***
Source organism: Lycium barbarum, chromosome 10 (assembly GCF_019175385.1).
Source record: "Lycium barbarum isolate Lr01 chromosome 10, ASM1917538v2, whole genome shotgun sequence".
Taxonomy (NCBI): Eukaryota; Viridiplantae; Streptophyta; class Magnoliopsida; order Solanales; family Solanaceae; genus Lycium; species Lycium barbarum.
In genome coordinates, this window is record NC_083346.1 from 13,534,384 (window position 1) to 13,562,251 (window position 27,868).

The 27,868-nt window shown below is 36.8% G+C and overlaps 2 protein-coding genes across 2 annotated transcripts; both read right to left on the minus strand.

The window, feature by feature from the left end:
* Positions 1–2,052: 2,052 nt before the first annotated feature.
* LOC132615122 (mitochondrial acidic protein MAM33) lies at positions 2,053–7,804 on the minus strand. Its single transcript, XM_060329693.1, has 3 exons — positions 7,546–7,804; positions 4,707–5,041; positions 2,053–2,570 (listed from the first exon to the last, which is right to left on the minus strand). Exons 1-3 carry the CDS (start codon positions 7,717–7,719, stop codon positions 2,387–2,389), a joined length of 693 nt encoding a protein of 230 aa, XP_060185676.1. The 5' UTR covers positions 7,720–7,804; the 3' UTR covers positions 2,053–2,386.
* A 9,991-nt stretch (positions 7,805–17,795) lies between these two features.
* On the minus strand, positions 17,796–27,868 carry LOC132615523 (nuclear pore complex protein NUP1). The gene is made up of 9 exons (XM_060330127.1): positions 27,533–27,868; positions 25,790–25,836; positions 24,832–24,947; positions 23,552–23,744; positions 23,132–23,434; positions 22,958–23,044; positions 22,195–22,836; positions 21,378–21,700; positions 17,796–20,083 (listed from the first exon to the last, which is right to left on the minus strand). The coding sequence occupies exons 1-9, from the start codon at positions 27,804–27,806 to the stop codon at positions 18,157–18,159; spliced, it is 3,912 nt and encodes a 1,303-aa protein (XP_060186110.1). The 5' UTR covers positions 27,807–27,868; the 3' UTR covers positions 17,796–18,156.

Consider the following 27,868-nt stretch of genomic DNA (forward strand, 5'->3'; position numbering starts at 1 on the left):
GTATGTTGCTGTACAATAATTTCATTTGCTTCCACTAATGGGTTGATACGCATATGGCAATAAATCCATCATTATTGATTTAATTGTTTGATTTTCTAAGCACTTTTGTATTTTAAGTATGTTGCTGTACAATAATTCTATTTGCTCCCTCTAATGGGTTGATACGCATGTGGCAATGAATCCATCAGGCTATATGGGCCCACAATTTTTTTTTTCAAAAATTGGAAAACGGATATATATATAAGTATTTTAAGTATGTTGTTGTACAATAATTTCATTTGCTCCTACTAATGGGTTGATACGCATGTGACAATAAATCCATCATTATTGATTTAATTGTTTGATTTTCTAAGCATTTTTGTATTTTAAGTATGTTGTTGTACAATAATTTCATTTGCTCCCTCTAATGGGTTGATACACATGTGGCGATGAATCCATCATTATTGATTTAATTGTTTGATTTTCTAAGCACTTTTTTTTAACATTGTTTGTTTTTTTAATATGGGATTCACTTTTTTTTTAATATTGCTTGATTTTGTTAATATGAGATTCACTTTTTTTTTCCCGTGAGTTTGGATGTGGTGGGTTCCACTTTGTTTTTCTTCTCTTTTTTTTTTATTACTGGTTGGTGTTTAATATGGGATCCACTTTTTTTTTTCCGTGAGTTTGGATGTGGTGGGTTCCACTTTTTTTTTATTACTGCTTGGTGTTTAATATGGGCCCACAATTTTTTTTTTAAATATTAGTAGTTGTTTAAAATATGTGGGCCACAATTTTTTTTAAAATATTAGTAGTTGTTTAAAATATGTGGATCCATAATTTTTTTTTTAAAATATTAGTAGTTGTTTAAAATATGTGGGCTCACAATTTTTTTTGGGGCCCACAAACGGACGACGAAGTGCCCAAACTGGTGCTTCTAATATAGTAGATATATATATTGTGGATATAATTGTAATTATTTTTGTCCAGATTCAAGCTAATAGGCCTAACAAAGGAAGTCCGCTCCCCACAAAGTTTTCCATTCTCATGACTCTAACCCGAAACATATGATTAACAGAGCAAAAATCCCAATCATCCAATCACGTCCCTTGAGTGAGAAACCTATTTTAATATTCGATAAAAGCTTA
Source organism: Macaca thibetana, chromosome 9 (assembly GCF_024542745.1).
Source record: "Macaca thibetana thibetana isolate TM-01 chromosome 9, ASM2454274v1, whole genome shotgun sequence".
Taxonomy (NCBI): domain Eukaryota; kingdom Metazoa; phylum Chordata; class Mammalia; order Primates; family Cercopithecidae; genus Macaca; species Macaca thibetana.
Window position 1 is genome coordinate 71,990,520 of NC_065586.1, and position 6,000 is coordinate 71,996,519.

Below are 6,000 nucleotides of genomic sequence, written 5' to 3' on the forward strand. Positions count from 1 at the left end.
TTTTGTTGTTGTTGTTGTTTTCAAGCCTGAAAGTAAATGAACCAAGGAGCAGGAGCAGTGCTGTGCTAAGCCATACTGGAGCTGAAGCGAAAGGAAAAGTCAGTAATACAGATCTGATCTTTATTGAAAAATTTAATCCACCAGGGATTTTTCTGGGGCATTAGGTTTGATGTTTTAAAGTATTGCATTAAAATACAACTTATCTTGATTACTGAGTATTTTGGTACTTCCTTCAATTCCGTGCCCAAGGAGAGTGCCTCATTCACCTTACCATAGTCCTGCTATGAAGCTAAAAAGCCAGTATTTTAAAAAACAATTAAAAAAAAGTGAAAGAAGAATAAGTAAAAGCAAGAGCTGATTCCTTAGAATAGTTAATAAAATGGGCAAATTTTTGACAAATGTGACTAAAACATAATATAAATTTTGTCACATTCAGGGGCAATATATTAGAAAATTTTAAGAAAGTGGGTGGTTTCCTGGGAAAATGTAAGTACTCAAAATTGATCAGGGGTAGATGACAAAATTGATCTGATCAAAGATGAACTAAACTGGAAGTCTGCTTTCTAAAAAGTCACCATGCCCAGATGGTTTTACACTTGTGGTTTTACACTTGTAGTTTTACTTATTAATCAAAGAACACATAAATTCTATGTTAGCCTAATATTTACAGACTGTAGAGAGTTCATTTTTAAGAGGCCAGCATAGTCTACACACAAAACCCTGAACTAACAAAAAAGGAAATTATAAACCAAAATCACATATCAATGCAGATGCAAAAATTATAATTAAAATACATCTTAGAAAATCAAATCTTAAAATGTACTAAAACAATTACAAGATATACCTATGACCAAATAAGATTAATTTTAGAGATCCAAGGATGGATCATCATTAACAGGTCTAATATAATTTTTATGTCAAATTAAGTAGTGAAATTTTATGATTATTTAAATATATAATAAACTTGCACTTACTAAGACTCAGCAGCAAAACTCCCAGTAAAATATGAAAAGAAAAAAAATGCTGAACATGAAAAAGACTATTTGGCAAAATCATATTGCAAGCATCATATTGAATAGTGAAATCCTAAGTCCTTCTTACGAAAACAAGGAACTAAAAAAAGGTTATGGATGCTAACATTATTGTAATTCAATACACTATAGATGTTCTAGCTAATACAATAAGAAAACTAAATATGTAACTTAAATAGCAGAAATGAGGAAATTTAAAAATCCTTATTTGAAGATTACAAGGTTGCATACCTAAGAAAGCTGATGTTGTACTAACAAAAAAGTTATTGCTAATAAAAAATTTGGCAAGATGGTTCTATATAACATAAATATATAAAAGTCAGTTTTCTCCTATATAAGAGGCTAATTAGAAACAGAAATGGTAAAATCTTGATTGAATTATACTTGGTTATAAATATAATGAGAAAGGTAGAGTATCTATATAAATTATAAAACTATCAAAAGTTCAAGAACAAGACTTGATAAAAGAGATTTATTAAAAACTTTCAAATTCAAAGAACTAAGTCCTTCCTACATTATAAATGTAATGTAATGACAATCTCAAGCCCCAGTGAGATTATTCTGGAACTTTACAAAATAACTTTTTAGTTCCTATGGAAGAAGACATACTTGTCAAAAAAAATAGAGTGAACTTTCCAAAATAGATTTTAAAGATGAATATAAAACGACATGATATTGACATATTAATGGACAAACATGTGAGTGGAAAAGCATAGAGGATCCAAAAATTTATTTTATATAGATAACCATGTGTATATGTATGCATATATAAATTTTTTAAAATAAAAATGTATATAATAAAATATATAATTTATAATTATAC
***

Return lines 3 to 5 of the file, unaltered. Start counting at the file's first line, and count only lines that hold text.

Taxonomy (NCBI): Eukaryota; Viridiplantae; Streptophyta; class Magnoliopsida; order Solanales; family Solanaceae; genus Lycium; species Lycium barbarum.
In genome coordinates, this window is record NC_083346.1 from 13,534,384 (window position 1) to 13,562,251 (window position 27,868).

The 27,868-nt window shown below is 36.8% G+C and overlaps 2 protein-coding genes across 2 annotated transcripts; both read right to left on the minus strand.